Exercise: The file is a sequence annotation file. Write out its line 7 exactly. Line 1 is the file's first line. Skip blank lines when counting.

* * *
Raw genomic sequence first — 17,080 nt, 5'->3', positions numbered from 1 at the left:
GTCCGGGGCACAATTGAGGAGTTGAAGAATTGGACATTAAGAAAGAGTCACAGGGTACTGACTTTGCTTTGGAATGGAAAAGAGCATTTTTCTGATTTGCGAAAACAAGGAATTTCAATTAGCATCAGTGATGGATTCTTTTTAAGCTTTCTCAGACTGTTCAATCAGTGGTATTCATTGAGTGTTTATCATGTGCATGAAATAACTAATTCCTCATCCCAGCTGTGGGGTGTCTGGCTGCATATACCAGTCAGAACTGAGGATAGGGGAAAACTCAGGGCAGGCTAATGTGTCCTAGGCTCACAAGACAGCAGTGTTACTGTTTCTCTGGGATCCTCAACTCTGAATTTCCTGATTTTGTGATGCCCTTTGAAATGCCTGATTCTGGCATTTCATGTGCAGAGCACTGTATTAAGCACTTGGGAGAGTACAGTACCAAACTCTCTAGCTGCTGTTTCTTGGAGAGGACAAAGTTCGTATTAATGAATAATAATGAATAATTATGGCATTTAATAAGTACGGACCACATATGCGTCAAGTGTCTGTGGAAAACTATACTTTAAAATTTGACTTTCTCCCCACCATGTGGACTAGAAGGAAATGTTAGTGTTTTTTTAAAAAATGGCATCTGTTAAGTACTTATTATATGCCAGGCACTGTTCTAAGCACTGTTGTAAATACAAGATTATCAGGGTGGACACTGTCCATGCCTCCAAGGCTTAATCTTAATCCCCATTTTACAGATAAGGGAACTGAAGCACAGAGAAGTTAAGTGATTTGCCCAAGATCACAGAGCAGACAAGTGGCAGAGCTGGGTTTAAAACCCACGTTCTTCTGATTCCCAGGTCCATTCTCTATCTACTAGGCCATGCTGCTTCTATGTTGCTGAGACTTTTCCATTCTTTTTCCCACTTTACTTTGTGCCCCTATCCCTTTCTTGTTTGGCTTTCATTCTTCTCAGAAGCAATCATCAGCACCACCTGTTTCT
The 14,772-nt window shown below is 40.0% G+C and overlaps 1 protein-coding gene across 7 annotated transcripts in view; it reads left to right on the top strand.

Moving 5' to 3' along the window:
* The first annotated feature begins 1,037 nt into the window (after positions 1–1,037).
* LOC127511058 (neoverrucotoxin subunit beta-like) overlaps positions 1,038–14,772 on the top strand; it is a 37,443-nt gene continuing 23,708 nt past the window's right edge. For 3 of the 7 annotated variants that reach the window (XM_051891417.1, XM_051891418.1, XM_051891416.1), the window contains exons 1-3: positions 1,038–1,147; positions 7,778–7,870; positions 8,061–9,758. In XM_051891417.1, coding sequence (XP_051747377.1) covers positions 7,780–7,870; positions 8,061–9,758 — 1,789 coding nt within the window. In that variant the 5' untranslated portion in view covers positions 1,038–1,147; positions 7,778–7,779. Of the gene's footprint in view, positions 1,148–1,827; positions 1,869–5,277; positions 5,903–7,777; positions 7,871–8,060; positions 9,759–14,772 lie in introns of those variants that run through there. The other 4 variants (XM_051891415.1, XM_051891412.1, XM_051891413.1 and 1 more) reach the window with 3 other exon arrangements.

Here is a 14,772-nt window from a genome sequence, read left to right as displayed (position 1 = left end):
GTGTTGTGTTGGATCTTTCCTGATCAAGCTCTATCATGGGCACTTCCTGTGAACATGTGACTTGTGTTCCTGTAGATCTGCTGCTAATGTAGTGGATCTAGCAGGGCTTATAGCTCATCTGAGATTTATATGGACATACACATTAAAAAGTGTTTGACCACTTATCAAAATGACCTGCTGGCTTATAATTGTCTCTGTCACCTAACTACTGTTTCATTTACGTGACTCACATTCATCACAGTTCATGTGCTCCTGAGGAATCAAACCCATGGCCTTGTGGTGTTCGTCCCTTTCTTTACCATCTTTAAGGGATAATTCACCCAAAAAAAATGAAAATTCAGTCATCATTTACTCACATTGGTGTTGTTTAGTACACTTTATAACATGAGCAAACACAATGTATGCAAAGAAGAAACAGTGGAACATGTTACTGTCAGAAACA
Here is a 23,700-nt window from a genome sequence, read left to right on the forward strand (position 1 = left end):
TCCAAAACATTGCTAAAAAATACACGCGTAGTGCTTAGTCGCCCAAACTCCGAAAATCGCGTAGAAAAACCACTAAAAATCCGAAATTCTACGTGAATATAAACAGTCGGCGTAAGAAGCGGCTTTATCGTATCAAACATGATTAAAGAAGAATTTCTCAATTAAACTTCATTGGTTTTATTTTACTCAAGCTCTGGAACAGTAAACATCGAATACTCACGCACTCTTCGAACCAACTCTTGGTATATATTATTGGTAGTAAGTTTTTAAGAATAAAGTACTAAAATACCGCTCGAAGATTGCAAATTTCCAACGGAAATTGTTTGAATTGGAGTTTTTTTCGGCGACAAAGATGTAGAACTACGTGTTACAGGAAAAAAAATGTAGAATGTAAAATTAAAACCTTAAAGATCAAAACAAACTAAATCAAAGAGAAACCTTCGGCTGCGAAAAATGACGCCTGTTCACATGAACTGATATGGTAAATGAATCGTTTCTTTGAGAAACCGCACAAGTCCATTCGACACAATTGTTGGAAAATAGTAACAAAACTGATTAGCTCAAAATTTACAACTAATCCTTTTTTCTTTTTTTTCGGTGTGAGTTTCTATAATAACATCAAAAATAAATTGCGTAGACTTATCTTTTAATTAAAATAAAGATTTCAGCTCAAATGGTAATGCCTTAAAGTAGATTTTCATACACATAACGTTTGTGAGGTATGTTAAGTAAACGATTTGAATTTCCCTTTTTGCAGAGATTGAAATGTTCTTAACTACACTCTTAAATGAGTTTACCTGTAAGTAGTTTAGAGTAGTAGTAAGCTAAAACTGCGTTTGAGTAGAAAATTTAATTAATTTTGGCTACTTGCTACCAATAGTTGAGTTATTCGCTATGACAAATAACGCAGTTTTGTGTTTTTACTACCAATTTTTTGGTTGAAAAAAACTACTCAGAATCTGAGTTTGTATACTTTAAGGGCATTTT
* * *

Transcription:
Here is a 14,772-nt window from a genome sequence, read left to right as displayed (position 1 = left end):